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Housing policy and affordable housing

Hilber, Christian A. L. and Schöni, Olivier (2022) Housing policy and affordable housing. In: Oxford Research Encyclopedia of Economics and Finance. Oxford University Press.

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Identification Number: 10.1093/acrefore/9780190625979.013.829


Lack of affordable housing is a growing and often primary policy concern in cities around the world. The main underlying cause for the ‘affordability crisis’, which has been mounting for decades, is a combination of strong and growing demand for housing in desirable areas in conjunction with tight long-run supply constraints – both physical and man-made regulatory ones. The affordability crisis tends to predominately affect low- and moderate-income households. Increasingly, however, middle income households – who do not usually qualify for government support – are similarly affected. Policies that aim to tackle the housing affordability issue are numerous and differ enormously across countries. Key policies include mortgage subsidies, government equity loans, rent control, social or public housing, housing vouchers, low-income tax credits, and inclusionary zoning, amongst others. The overarching aim of these policies is to (i) reduce the periodic housing costs of or (ii) improve access to a certain tenure mode for qualifying households. Existing evidence reveals that the effectiveness, and the distributional and social welfare effects of housing policies depend not only on policy design, but also on local market conditions, institutional settings, indirect (dis-)incentives, and general equilibrium adjustments. While many mainstream housing policies are ineffective, costinefficient, and/or have undesirable distributional effects from an equity point of view, they tend to be politically popular. This is partly because targeted households poorly understand adverse indirect effects, which is exploited by vote-seeking politicians. Partly, it is because often the true beneficiaries of the policies are the politically powerful existing property owners (homeowners and landlords), who are not targeted but nevertheless benefit from positive policy-induced house price and rent capitalization effects. The facts that existing homeowners often have a voter-majority and landlords additionally may be able to influence the political process via lobbying leads to the conundrum of ineffective yet politically popular housing policies. In addition to targeted policies for individuals most in need (e.g., via housing vouchers or by providing subsidized housing), the most effective policies to improve housing affordability in superstar cities for all income groups might be those that focus on the root causes of the problem. These are (i) the strongly and unequally growing demand for housing in desirable markets and (ii) tight land use restrictions imposed by a majority of existing property owners that limit total supply of housing in these markets. Designing policies that tackle the root causes of the affordability crisis and help those in need, yet are palatable to a voter majority, is a major challenge for benevolent policy makers.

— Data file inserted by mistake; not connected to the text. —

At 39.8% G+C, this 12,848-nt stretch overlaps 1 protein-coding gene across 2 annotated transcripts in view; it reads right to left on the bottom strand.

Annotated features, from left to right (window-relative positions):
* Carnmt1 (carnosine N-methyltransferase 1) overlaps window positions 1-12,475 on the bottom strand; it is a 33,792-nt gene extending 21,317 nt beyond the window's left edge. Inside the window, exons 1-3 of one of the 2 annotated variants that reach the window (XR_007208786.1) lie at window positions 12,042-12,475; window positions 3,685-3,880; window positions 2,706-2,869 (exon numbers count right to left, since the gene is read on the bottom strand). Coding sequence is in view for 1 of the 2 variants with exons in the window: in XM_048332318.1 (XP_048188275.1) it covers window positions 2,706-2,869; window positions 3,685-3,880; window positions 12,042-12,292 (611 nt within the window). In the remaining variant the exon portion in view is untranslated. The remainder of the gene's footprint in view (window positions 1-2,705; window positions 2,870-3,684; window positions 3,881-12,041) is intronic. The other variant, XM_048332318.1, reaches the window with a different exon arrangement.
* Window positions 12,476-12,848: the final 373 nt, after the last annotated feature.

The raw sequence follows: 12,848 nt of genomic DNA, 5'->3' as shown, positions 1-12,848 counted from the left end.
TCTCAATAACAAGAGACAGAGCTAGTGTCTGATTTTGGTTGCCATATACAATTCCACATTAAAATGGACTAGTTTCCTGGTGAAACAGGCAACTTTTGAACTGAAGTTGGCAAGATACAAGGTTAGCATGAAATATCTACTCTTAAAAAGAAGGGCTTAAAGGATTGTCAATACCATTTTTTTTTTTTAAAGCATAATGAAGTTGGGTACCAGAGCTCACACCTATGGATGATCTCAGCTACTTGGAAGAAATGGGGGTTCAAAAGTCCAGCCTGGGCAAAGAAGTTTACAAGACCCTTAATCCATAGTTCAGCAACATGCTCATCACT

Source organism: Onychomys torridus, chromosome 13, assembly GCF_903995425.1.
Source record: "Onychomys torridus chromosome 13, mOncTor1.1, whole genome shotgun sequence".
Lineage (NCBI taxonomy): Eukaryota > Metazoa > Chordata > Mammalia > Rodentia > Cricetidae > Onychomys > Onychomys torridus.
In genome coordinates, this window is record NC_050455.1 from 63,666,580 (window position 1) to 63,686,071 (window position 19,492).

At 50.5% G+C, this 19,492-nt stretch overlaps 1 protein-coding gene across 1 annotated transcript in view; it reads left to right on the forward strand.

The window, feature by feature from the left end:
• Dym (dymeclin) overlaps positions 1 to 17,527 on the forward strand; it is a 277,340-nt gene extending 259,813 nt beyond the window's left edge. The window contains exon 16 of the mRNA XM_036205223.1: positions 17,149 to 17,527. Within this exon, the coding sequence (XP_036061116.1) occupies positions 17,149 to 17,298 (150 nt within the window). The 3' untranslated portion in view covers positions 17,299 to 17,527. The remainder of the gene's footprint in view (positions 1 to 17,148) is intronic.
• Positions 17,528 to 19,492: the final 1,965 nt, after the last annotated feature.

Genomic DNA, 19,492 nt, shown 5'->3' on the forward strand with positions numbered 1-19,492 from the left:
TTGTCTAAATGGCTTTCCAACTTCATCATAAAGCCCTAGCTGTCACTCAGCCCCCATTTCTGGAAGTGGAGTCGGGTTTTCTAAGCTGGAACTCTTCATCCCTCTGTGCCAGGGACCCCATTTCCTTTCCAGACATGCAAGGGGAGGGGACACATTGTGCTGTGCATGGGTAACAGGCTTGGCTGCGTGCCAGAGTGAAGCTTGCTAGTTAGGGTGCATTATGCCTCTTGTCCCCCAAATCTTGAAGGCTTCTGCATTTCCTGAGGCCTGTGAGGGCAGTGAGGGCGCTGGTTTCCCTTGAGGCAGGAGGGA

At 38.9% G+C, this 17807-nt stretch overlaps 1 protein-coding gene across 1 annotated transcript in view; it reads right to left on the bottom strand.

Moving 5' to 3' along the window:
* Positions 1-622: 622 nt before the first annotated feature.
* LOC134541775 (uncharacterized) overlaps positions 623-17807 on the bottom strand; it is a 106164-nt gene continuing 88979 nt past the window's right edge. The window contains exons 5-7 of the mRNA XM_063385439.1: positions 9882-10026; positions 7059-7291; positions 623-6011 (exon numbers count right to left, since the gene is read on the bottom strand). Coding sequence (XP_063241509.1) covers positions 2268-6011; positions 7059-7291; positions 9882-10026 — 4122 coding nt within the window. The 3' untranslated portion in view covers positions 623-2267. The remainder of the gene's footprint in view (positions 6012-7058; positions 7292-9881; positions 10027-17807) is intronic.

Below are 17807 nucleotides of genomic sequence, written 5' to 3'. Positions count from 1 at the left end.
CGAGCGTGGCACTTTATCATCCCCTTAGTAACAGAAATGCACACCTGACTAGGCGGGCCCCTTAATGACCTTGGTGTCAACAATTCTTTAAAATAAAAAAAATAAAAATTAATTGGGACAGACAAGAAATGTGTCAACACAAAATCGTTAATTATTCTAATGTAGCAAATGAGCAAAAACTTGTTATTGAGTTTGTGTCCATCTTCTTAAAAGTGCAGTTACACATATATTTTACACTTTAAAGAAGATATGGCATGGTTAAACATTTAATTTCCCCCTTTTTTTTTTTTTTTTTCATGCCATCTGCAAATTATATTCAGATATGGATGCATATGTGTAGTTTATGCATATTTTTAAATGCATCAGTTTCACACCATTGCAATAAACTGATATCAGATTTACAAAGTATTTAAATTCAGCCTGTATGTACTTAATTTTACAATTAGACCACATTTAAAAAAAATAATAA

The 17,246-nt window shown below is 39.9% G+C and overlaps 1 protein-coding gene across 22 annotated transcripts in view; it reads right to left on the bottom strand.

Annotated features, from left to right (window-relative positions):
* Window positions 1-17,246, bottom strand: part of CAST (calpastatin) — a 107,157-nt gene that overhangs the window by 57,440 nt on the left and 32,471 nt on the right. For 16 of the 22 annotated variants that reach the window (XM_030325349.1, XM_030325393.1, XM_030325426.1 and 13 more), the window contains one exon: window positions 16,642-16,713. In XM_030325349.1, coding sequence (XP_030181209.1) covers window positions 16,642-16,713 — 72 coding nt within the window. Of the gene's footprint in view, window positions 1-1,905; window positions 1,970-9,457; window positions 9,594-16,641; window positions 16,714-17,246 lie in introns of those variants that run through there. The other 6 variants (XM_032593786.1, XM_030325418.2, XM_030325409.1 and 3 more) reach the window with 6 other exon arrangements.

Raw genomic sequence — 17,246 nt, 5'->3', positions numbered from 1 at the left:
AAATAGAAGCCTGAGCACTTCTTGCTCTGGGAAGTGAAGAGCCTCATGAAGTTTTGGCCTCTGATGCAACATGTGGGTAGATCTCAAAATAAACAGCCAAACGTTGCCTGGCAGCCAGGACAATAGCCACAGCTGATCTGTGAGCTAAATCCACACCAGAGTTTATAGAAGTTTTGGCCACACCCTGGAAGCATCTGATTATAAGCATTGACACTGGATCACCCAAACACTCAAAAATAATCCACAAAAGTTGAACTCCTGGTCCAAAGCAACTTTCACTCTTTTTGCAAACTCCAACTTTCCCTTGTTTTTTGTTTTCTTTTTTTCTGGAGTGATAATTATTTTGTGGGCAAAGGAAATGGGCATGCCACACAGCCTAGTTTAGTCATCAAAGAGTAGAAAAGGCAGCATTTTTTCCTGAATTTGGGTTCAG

Item Type: Book Section
Official URL:
Additional Information: © 2022 Oxford University Press
Divisions: Geography & Environment
Subjects: H Social Sciences > HD Industries. Land use. Labor > HD100 Land Use
Date Deposited: 24 Oct 2022 07:42
Last Modified: 24 Oct 2023 14:36

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